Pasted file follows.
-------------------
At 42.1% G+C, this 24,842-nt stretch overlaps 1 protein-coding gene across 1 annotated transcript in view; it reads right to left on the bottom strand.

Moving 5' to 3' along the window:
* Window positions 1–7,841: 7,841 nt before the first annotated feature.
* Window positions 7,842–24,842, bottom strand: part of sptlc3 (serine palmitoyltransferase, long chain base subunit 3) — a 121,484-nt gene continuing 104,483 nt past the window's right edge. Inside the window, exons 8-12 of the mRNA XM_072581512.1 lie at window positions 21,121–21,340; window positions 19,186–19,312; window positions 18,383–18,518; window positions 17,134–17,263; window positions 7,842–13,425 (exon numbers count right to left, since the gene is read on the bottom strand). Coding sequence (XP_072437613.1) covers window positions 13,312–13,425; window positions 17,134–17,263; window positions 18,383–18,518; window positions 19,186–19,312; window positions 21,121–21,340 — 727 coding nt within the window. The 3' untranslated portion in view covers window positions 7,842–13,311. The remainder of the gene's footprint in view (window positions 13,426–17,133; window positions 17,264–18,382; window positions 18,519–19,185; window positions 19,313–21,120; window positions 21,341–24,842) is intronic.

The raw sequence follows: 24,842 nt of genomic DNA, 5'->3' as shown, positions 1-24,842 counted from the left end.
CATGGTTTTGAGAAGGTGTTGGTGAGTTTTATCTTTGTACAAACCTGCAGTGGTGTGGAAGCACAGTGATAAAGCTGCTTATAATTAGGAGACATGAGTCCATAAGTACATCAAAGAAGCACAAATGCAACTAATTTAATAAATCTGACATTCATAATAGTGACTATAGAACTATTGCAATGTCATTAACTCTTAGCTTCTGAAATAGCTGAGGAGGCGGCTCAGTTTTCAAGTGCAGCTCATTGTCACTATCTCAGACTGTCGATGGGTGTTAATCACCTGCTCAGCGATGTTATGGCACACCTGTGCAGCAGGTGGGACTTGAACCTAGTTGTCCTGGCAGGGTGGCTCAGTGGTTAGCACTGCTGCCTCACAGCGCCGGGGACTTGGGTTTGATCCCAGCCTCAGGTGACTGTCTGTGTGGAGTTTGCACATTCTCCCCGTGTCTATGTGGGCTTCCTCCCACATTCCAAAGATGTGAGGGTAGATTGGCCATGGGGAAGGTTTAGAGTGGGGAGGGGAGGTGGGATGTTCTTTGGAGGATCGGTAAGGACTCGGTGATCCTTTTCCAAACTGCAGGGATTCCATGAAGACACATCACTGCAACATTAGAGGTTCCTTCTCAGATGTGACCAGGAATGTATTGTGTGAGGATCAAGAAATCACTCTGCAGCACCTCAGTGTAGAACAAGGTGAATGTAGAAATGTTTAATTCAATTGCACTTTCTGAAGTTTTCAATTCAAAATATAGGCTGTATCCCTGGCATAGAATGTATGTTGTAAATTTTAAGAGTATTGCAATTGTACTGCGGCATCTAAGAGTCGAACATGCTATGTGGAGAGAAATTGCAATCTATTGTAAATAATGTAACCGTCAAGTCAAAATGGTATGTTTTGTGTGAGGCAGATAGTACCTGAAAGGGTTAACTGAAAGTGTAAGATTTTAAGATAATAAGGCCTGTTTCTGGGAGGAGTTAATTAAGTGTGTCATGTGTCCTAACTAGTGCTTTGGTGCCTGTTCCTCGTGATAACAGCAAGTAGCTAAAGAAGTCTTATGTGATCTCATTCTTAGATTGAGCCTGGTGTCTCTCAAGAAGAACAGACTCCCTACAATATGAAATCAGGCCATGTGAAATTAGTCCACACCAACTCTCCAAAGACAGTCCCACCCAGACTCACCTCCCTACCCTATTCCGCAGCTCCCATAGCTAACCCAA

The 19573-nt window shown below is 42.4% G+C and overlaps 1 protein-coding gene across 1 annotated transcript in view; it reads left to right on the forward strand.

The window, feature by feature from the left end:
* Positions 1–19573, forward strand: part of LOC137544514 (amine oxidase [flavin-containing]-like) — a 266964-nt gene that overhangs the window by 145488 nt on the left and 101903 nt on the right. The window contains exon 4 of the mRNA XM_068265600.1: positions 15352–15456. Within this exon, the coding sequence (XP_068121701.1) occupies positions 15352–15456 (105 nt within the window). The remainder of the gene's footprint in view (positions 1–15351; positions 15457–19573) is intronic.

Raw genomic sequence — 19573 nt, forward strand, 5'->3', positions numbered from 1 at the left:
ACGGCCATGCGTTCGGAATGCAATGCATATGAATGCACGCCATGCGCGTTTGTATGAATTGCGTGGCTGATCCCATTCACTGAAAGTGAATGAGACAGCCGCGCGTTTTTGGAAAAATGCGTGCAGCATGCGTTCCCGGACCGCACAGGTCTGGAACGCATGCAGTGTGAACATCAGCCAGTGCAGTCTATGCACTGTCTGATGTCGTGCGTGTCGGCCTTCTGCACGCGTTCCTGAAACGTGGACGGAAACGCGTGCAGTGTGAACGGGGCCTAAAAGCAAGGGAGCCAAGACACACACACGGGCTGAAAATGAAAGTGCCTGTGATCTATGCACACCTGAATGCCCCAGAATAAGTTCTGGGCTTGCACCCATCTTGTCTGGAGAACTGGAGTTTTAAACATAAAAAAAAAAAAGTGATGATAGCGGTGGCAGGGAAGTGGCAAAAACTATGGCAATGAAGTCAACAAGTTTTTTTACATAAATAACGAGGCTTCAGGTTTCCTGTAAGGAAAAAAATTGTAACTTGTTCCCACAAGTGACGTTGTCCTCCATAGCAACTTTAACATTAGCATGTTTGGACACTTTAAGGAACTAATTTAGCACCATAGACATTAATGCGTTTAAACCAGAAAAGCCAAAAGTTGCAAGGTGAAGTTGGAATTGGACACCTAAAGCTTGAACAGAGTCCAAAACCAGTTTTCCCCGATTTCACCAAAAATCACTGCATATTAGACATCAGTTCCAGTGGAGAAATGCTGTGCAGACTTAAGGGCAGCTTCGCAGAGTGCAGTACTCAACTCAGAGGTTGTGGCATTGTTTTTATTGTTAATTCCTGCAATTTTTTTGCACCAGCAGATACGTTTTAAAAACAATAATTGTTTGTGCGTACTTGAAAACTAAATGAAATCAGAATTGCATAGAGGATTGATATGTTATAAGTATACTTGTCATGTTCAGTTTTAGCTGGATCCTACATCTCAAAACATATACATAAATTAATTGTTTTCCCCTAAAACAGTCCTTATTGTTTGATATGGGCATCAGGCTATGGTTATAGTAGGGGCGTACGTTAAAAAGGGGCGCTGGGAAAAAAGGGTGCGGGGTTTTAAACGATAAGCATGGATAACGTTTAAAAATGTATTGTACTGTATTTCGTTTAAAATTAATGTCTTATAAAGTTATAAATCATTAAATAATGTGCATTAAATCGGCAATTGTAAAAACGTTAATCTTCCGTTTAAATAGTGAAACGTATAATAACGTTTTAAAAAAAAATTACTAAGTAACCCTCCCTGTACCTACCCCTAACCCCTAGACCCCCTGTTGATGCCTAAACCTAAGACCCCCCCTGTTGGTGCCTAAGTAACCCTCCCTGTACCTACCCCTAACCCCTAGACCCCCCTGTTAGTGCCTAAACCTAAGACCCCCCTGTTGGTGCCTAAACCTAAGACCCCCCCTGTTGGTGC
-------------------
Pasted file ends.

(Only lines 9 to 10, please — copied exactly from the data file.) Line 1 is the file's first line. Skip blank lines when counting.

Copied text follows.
* Positions 1–19573, forward strand: part of LOC137544514 (amine oxidase [flavin-containing]-like) — a 266964-nt gene that overhangs the window by 145488 nt on the left and 101903 nt on the right. The window contains exon 4 of the mRNA XM_068265600.1: positions 15352–15456. Within this exon, the coding sequence (XP_068121701.1) occupies positions 15352–15456 (105 nt within the window). The remainder of the gene's footprint in view (positions 1–15351; positions 15457–19573) is intronic.

Raw genomic sequence — 19573 nt, forward strand, 5'->3', positions numbered from 1 at the left: